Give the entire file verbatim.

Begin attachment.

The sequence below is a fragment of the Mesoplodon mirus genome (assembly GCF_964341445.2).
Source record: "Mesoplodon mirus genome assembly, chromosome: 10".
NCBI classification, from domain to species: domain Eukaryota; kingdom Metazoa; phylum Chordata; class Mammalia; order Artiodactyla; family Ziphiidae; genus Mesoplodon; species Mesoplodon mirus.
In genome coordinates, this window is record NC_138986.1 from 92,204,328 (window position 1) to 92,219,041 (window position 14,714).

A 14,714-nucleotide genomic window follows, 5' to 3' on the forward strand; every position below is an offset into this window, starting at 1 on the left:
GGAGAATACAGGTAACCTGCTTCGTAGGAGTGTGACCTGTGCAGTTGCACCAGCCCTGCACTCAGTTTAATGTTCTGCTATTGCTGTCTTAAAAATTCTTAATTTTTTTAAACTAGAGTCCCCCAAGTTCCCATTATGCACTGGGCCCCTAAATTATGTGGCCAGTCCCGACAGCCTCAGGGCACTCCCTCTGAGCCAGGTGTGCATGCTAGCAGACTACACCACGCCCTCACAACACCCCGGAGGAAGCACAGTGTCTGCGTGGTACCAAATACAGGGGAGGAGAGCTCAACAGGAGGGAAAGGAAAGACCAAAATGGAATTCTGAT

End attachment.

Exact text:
The sequence below is a fragment of the Mesoplodon mirus genome (assembly GCF_964341445.2).
Source record: "Mesoplodon mirus genome assembly, chromosome: 10".
NCBI classification, from domain to species: domain Eukaryota; kingdom Metazoa; phylum Chordata; class Mammalia; order Artiodactyla; family Ziphiidae; genus Mesoplodon; species Mesoplodon mirus.
In genome coordinates, this window is record NC_138986.1 from 92,204,328 (window position 1) to 92,219,041 (window position 14,714).

A 14,714-nucleotide genomic window follows, 5' to 3' on the forward strand; every position below is an offset into this window, starting at 1 on the left:
GGAGAATACAGGTAACCTGCTTCGTAGGAGTGTGACCTGTGCAGTTGCACCAGCCCTGCACTCAGTTTAATGTTCTGCTATTGCTGTCTTAAAAATTCTTAATTTTTTTAAACTAGAGTCCCCCAAGTTCCCATTATGCACTGGGCCCCTAAATTATGTGGCCAGTCCCGACAGCCTCAGGGCACTCCCTCTGAGCCAGGTGTGCATGCTAGCAGACTACACCACGCCCTCACAACACCCCGGAGGAAGCACAGTGTCTGCGTGGTACCAAATACAGGGGAGGAGAGCTCAACAGGAGGGAAAGGAAAGACCAAAATGGAATTCTGAT